A Magazine about the Hudson Valley’s local economy, published by Hudson Valley Current.

How Do You Fund Idealism?

Crowdsourcing Has Very Deep Roots

By Paul Smart

    Crowdfunding had its biggest year ever in 2017, when nearly one billion was raised by Ethereum and other blockchain-based computing platforms for new cryptocurrencies. It capped off a few years in which the world of online crowdfunding platforms mushroomed from several hundred a decade ago to several thousand, and shifted from arts-related and community-minded non-profit campaigns to ways of gaining venture capital, and maximizing profits.

    Remember the days — not so long ago — when we were alerted to local funding campaigns to help out families facing medical disasters, or recovering from fires? When local musicians and filmmakers, novelists and even out-of-work journalists spread news about IndieGoGo, Kickstarter and GoFundMe drives for income.

    Performative artist Marina Abramovic raised a pile of cash for a huge building project in Hudson she later abandoned. New Woodstocker Amanda Palmer pulled in over a million for a tour where she was getting audience members to play for free until she was notified about the moral side of shared economics.

    But how about stepping back from the present? The ideas behind crowdsourcing are actually much older, and often more innovative than what they’ve become since the advent of the Digital Age. They were there in the early ages of publishing, when the first books and magazines were sold through pre-sales, attracting subscribers in what was planned for a published work. They were involved in national economics via war bonds, which have been used to pay for aggressive behavior on the part of a monarch or nation, and by happenstance all the other expenses involved in a larger economy, for centuries now.

    Wikipedia, the modern gem of crowdsourcing (the non-monetary sibling of crowdfunding), noted how the 19th century French philosopher Auguste Comte funded a few years of his thinking — which resulted in his theory of Positivism (which many see as the first great philosophy of science) — through public support. Later, The cooperative movement — a reaction to the bad sides of industrialization championed by Robert Owen (who we wrote about a couple of months ago) — pooled funding among like-minded souls to develop, fund and start distribution of new concepts, productions, and systems throughout much of rural Europe and our own Midwestern and Western states. And in 1885, it was a newspaper campaign calling for small contributions that ended up paying for the Statue of Liberty’s base, where Emma Lazarus’ immortal words of welcome ring out to this day.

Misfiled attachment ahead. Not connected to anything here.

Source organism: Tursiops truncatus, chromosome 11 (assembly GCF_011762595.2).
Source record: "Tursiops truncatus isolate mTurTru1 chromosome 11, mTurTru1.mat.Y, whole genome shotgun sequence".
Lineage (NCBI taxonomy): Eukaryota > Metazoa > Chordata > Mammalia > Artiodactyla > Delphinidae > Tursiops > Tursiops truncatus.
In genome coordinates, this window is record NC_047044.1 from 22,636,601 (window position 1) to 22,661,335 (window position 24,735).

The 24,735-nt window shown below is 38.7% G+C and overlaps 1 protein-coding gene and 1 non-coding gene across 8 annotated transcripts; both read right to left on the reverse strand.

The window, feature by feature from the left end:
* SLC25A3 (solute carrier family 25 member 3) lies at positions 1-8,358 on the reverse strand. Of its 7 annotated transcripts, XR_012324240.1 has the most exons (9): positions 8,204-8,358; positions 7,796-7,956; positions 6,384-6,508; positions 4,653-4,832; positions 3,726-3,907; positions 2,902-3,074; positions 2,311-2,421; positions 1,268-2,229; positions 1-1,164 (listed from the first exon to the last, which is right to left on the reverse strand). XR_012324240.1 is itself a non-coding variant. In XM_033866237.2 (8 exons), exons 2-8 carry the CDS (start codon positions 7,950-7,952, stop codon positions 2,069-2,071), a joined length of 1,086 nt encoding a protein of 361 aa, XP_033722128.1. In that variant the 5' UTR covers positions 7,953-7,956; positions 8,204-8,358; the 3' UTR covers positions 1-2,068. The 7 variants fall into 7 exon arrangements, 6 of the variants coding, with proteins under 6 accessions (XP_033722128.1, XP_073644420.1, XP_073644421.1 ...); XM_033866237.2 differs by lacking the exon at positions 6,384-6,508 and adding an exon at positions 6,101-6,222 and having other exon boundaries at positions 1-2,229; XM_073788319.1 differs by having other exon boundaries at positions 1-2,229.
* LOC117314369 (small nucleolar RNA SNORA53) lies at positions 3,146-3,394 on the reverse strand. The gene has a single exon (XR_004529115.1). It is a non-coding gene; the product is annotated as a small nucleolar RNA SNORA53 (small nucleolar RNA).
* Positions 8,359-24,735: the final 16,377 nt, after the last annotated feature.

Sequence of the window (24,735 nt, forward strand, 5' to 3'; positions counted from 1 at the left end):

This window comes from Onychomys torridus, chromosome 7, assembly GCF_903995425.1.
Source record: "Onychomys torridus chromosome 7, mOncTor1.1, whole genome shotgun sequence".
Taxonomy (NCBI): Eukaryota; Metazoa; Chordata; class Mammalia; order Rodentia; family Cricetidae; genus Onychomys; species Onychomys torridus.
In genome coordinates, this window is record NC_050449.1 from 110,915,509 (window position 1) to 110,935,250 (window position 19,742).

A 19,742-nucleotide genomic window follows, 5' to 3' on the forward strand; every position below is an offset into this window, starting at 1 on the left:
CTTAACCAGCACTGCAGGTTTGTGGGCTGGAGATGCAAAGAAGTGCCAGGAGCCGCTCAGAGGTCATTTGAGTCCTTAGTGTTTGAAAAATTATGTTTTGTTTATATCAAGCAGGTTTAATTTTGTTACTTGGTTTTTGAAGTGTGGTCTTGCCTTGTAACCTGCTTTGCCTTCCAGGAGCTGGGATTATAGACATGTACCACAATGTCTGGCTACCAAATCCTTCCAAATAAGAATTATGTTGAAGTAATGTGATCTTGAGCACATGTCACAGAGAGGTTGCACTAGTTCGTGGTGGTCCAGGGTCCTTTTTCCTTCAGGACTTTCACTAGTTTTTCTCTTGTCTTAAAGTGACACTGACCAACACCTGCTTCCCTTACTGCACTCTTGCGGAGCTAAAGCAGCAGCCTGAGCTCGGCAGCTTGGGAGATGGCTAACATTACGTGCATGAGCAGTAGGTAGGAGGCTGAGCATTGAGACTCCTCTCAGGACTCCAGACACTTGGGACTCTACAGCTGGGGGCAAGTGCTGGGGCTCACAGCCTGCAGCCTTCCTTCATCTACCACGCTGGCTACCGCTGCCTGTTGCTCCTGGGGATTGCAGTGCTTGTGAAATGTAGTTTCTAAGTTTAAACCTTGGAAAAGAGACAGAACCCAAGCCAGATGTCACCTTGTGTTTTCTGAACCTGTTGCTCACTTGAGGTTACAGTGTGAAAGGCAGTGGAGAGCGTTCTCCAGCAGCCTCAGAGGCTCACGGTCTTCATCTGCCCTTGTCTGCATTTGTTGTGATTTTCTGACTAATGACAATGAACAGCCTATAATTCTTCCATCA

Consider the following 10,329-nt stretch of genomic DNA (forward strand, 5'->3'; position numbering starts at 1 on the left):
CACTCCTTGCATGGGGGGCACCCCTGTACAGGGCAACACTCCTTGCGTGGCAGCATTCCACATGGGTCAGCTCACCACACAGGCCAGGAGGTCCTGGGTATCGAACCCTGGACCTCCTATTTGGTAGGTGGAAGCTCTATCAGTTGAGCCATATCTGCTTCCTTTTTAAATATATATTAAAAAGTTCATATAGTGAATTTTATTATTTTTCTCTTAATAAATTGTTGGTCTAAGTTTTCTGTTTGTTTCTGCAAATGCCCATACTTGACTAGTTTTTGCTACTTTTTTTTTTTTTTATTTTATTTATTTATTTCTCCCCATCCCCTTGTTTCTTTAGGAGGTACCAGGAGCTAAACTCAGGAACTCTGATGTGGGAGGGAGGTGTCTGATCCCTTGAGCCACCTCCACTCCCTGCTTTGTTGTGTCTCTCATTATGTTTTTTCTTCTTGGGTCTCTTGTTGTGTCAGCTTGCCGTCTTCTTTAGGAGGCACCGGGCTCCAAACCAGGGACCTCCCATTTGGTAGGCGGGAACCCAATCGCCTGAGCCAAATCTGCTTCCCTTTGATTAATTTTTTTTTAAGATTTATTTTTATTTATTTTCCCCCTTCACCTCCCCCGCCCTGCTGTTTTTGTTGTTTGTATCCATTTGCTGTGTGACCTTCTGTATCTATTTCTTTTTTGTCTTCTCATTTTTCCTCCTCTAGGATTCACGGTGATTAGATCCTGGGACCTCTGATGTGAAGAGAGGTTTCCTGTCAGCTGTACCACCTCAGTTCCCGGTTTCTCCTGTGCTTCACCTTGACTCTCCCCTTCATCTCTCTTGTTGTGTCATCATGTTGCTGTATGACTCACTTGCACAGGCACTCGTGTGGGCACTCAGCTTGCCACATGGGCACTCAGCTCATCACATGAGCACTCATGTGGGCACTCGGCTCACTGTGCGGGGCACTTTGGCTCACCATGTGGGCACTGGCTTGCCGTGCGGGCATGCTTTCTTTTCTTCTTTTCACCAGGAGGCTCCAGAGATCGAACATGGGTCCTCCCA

In the 1930s, a time when popular progressive governments were facing off against a rising tide of Populist fascist movements around the world, the great humanitarian filmmaker Jean Renoir decided to act upon his own ideals and make a film about the legacy of the French Revolution’s original idealism in a way that reflected his belief that cinema was “the people’s art form.” He worked with unions to pre-sell his move, La Marseillaise, by subscription.

    The result was a movie truly made for the people, full of rousing crowd scenes where all characters were treated with an equal sense of respect while progressive ideals fought to win, politically, the entire world the film moved through. Unfortunately, the politics beneath the French government turned far right by the time of La Marseillaise’s release, so it sank from view only to regain an audience with cineastes more recently.

    The basic ideas behind crowdsourcing have changed little: you sell a project before it’s time, to a large audience instead of a select few investors (although many times, it’s those select few that a crowdsourcing campaign is really after). The benefits range from the innate marketing involved, the access to funding without overt control, and a sense that what one is doing is based on something provenly popular. The liabilities are that most such campaigns fail to make their mark, ideas placed into the marketplace in these ways are easy prey for others to pick up and run with, and the fact that you may be playing into a growing sense of burnout for constantly being hit up for funds.

    Of course, there are elements to consider beyond this, especially as one moves from the idealistic and communitarian to more capital-accumulating endeavors. First off, there are two basic formats of crowdsourcing: Rewards crowdsourcing, where a product or service is presold without the incurring debt of any debt, or of sacrificing of equity/shares. Equity crowdsourcing, on the other hand, exchanges shares of an idea for money pledged.

    Furthermore, there’s long been worries about how the U.S. Securities and Exchange Commission will end up regulating the process, especially now that much of Dodd-Frank’s been lifted on the big money sources out there. Some say they’re worrying about fraud, others are simply tsk-tsking the fact that so much money’s been moving without the financial industries touching and getting some of it.

    Just as the ideal of local currency has morphed towards crypto-variations designed for profit (and hoarding), instead of the original New Economics ideal of community-building and abundance, crowdsourcing has shifted as our politics have. And yet its roots remain the same, if paid attention to.

    There are projects that help us all, and those that help a few. Do the “creators” help all? That’s a new question, with few answers once one applies the idealism of ethics to it.